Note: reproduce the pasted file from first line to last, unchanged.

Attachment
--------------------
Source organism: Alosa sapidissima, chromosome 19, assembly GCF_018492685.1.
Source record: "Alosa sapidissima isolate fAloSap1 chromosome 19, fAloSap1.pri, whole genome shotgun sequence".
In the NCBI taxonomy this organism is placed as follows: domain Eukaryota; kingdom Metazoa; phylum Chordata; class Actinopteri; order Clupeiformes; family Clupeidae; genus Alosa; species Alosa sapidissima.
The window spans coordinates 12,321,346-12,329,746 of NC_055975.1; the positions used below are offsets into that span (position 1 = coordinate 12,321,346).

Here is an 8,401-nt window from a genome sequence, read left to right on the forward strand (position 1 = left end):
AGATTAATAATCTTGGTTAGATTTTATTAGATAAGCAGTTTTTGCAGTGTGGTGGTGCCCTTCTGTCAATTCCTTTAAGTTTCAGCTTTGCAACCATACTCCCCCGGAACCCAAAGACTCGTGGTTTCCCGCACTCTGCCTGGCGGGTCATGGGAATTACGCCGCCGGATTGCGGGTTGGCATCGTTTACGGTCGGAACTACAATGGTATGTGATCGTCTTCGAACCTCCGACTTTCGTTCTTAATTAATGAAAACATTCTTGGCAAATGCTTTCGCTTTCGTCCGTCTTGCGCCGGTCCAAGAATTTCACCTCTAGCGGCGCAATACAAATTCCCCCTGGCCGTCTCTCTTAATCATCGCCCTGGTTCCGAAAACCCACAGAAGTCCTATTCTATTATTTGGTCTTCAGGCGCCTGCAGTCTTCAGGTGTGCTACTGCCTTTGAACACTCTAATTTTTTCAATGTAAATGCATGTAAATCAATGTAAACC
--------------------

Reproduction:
Source organism: Alosa sapidissima, chromosome 19, assembly GCF_018492685.1.
Source record: "Alosa sapidissima isolate fAloSap1 chromosome 19, fAloSap1.pri, whole genome shotgun sequence".
In the NCBI taxonomy this organism is placed as follows: domain Eukaryota; kingdom Metazoa; phylum Chordata; class Actinopteri; order Clupeiformes; family Clupeidae; genus Alosa; species Alosa sapidissima.
The window spans coordinates 12,321,346-12,329,746 of NC_055975.1; the positions used below are offsets into that span (position 1 = coordinate 12,321,346).

Here is an 8,401-nt window from a genome sequence, read left to right on the forward strand (position 1 = left end):
AGATTAATAATCTTGGTTAGATTTTATTAGATAAGCAGTTTTTGCAGTGTGGTGGTGCCCTTCTGTCAATTCCTTTAAGTTTCAGCTTTGCAACCATACTCCCCCGGAACCCAAAGACTCGTGGTTTCCCGCACTCTGCCTGGCGGGTCATGGGAATTACGCCGCCGGATTGCGGGTTGGCATCGTTTACGGTCGGAACTACAATGGTATGTGATCGTCTTCGAACCTCCGACTTTCGTTCTTAATTAATGAAAACATTCTTGGCAAATGCTTTCGCTTTCGTCCGTCTTGCGCCGGTCCAAGAATTTCACCTCTAGCGGCGCAATACAAATTCCCCCTGGCCGTCTCTCTTAATCATCGCCCTGGTTCCGAAAACCCACAGAAGTCCTATTCTATTATTTGGTCTTCAGGCGCCTGCAGTCTTCAGGTGTGCTACTGCCTTTGAACACTCTAATTTTTTCAATGTAAATGCATGTAAATCAATGTAAACC